public conveyances. On this account, it was a privilege to be in his company on a journey, as the esteem which he won for himself was extended to his associates.

His manner of performing an act of kindness could not have been better chosen, if he had accurately analyzed the laws of the human mind which regulate the intercourse of friendship. He delighted to witness the happiness which an unexpected favor produced. He made use of those little innocent artifices of affection, which sometimes produce the most permanent effects, because they show that the kindness was premeditated, and, therefore, came from a heart, which was consulting for another's benefit.

The manner in which Mr. Cornelius welcomed his friends, on a return from a journey, or when visiting at his house, is worthy of being recorded. It cannot be expressed better than by saying, it was full of heart. It was not simply a cordial salutation. The guest felt that he was welcome. A thousand little incidents showed him that he was such as the benignant countenance, the inviting tone of voice, the cheerful inquiry, and the bountiful hospitality

The amount of actual service which Mr. Cornelius performed for strangers, as well as for his friends, was uncommon. " There was

a performance out of that which he had, as there had been a readiness to will.” Many persons, whose character for honesty and conscientiousness is not to be questioned, are much more prompt in offering than in rendering assistance. Their friendship is periodical, or altogether uncertain. But Mr. Cornelius was “a brother born for adversity.”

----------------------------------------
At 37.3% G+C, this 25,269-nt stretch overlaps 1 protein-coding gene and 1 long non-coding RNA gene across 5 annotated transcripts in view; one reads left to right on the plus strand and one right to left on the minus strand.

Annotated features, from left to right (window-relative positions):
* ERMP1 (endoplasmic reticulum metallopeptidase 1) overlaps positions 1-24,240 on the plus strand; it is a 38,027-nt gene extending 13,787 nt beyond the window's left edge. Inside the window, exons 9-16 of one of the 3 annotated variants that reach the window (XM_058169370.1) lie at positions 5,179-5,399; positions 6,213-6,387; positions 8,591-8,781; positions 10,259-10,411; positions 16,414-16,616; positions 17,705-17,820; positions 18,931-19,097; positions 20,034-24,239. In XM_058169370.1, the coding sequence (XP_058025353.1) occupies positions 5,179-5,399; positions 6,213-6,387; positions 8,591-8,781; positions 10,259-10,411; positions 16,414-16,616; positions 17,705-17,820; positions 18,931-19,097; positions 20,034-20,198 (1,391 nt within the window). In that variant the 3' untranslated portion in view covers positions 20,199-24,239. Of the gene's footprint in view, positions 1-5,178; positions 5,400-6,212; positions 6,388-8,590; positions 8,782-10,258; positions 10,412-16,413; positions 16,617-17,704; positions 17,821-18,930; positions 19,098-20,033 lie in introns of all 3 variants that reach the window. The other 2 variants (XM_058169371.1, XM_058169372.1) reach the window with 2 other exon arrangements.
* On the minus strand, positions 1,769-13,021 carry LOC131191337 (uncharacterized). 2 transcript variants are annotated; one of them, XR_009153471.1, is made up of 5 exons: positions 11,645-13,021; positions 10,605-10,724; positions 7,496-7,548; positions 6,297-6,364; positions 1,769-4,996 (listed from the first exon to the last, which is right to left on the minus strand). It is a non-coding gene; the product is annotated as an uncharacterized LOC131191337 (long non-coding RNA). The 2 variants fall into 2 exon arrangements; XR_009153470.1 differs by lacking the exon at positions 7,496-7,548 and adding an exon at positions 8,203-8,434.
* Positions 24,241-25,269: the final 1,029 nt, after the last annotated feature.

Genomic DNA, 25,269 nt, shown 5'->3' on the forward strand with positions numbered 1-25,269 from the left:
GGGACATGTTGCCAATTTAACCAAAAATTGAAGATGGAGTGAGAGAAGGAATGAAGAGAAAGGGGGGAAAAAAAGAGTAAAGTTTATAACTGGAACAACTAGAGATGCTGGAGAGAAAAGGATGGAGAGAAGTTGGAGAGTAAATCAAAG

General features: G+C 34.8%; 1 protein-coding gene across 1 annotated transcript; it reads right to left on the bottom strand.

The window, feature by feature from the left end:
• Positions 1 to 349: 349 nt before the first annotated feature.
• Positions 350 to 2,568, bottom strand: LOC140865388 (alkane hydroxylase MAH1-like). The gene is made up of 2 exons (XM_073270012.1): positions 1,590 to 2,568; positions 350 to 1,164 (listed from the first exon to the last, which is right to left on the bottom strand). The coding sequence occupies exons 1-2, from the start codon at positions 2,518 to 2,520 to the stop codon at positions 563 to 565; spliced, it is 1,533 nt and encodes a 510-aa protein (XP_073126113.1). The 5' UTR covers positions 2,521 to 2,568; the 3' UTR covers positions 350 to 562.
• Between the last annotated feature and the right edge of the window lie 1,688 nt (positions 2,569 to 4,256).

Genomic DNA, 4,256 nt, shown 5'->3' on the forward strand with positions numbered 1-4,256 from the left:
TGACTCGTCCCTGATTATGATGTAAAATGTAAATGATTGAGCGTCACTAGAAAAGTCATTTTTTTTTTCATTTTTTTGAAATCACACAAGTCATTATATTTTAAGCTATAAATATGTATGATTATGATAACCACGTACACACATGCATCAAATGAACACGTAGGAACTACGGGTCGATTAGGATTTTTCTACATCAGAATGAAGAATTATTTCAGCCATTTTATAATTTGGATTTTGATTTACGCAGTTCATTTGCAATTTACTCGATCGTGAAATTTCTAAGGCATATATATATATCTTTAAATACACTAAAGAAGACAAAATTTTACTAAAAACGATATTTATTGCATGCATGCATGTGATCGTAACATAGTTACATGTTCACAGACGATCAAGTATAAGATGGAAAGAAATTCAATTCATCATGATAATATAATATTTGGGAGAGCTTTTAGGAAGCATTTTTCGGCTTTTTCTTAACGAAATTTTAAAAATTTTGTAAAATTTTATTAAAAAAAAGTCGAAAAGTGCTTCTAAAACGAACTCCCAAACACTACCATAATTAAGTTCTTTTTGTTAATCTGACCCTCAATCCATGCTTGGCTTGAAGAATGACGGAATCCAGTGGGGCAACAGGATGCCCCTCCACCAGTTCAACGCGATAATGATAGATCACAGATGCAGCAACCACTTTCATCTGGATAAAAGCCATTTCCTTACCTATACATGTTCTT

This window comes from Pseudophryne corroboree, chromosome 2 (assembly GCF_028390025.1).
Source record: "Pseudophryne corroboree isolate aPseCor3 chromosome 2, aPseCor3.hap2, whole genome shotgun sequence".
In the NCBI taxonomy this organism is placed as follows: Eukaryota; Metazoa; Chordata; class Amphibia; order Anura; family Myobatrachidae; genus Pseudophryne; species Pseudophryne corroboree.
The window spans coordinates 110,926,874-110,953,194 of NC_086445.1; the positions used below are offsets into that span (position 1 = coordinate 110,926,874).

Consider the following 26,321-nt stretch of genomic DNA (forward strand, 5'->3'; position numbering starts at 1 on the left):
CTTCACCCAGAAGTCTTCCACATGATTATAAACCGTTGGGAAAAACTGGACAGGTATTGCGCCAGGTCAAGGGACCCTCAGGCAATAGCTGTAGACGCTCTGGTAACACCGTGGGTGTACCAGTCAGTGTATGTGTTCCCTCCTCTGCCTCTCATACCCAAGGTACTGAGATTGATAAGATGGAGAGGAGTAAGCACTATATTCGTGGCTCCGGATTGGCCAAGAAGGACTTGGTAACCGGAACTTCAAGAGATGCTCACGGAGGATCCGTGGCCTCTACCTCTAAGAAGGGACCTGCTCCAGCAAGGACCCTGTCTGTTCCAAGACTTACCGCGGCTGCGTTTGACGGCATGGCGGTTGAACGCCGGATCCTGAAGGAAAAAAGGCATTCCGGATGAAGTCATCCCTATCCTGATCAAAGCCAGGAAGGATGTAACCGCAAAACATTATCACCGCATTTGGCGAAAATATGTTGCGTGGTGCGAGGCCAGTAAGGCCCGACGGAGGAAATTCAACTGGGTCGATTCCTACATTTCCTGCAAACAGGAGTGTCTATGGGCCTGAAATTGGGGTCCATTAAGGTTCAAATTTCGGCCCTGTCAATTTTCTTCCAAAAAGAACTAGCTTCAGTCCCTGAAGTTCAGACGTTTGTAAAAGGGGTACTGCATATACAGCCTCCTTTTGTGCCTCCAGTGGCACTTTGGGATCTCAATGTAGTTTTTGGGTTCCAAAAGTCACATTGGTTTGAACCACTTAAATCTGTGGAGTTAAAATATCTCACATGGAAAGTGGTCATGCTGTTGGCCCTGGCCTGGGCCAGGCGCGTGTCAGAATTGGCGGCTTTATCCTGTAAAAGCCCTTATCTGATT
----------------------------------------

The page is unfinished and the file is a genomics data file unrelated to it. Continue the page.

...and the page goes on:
He was among the very few men, who were entirely trust-worthy. There was no dark corner, no chamber of imagery,” in his soul. His noble mind could not stoop to equivocation and management. And to accomplish his purposes, he

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never needed such aid. Perhaps his readiness “ to do good to all men as he had opportunity," was in some measure owing to the confidence inspired by his uniform

Though he possessed little of “this world's goods” himself, yet, in an important sense, he had at his command the resources of the Christian community. The extent of his personal influence was almost indefinite. Others might have the same benevolent wishes, but they had not the correspondent means with which to put them into execution. They could not bring their fellow-men to think and act in accordance with their own views.

In his social character, the “sweet influences” of Christianity were harmoniously blended. He aimed to be a follower of Christ in the social and family circle. The impression which he uniformly gave his children, and intimate friends, was that the design of the family institution, as well as of all human friendships, is to lead the soul to God, and to the fellowship of heaven. Religion was the guiding motive of his domestic government. He did not fall into the error of some Christian parents, who, while they refrain from instilling into the minds of their children a desire for riches or for honorable connections, fill their youthful bosoms with the idea that human learning and intellectual distinctions are of more importance than Christianity itself-parents who seem to make the developement of their children's intellects their only aim.